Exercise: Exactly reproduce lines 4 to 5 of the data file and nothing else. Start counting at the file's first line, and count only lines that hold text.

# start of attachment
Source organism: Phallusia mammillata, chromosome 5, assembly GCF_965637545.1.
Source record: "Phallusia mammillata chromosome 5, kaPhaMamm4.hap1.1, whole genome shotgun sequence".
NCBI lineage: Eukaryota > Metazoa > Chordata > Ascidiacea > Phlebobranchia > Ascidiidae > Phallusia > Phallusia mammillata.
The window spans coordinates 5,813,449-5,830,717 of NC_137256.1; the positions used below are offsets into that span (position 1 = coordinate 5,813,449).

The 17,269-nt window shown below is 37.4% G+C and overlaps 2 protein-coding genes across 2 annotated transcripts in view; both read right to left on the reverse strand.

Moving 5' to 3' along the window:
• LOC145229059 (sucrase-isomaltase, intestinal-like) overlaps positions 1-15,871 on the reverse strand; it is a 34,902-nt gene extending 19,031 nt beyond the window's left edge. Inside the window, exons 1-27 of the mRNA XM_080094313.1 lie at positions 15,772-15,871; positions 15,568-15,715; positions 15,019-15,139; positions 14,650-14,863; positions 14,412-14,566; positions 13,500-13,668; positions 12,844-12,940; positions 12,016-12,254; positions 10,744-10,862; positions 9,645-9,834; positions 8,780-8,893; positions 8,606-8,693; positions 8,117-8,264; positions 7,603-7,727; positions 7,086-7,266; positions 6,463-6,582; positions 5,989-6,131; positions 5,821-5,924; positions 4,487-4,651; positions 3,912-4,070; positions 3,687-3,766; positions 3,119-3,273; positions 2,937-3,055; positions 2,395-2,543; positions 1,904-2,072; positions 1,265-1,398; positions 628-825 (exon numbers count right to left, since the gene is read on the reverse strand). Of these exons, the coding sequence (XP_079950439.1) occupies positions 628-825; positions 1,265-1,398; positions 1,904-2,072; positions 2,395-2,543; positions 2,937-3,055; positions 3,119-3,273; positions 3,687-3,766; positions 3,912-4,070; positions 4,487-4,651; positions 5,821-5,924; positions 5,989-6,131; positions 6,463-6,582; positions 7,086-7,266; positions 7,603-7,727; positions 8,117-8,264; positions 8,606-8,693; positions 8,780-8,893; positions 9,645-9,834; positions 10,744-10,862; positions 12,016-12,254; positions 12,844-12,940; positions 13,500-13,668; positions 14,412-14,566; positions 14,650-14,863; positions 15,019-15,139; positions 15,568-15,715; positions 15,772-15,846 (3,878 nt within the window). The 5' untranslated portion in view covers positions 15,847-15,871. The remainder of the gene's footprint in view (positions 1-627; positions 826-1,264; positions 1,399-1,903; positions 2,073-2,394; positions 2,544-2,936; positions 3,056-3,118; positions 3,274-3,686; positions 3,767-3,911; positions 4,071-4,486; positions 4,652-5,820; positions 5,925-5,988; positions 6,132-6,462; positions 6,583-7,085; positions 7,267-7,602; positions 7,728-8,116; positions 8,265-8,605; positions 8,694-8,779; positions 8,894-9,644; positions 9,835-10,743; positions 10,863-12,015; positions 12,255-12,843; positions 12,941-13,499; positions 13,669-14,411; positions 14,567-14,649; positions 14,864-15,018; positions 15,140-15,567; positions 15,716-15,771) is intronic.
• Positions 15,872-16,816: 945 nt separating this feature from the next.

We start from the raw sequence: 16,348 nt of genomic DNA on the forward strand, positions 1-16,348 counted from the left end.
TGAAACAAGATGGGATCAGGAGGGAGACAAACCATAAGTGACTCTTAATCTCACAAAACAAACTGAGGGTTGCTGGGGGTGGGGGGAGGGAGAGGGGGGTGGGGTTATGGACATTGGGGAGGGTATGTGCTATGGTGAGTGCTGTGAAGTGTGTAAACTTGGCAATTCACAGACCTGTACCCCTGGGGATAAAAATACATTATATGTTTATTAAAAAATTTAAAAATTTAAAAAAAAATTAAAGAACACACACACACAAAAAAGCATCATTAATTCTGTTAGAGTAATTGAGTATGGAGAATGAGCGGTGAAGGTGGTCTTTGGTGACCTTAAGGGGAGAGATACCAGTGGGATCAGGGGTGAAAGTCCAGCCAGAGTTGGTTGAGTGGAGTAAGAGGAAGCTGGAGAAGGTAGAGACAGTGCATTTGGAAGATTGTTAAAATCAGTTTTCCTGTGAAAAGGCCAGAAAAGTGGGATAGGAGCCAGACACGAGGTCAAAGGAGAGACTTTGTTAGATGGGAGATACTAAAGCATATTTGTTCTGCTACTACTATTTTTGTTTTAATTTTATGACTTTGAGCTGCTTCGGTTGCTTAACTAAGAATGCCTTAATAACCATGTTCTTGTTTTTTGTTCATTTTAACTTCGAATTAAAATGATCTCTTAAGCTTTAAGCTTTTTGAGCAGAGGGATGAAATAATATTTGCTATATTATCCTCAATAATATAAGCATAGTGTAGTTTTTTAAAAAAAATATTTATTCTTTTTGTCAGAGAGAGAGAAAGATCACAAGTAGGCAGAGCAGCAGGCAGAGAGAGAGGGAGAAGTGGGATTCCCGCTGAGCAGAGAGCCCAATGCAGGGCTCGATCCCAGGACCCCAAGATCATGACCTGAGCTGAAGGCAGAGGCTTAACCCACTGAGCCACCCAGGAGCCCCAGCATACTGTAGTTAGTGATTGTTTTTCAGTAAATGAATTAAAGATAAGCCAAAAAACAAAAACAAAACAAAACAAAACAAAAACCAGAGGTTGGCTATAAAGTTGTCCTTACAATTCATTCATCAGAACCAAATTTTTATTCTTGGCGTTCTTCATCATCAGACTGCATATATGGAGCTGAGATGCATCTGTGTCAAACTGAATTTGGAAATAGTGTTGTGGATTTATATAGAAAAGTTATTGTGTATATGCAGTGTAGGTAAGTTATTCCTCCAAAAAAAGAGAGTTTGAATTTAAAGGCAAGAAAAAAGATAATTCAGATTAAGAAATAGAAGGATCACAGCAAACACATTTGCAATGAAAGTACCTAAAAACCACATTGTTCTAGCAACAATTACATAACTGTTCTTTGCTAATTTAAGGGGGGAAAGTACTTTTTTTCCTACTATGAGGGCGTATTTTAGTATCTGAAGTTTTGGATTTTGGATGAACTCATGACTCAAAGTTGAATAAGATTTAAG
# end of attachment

The window spans coordinates 5,813,449-5,830,717 of NC_137256.1; the positions used below are offsets into that span (position 1 = coordinate 5,813,449).

The 17,269-nt window shown below is 37.4% G+C and overlaps 2 protein-coding genes across 2 annotated transcripts in view; both read right to left on the reverse strand.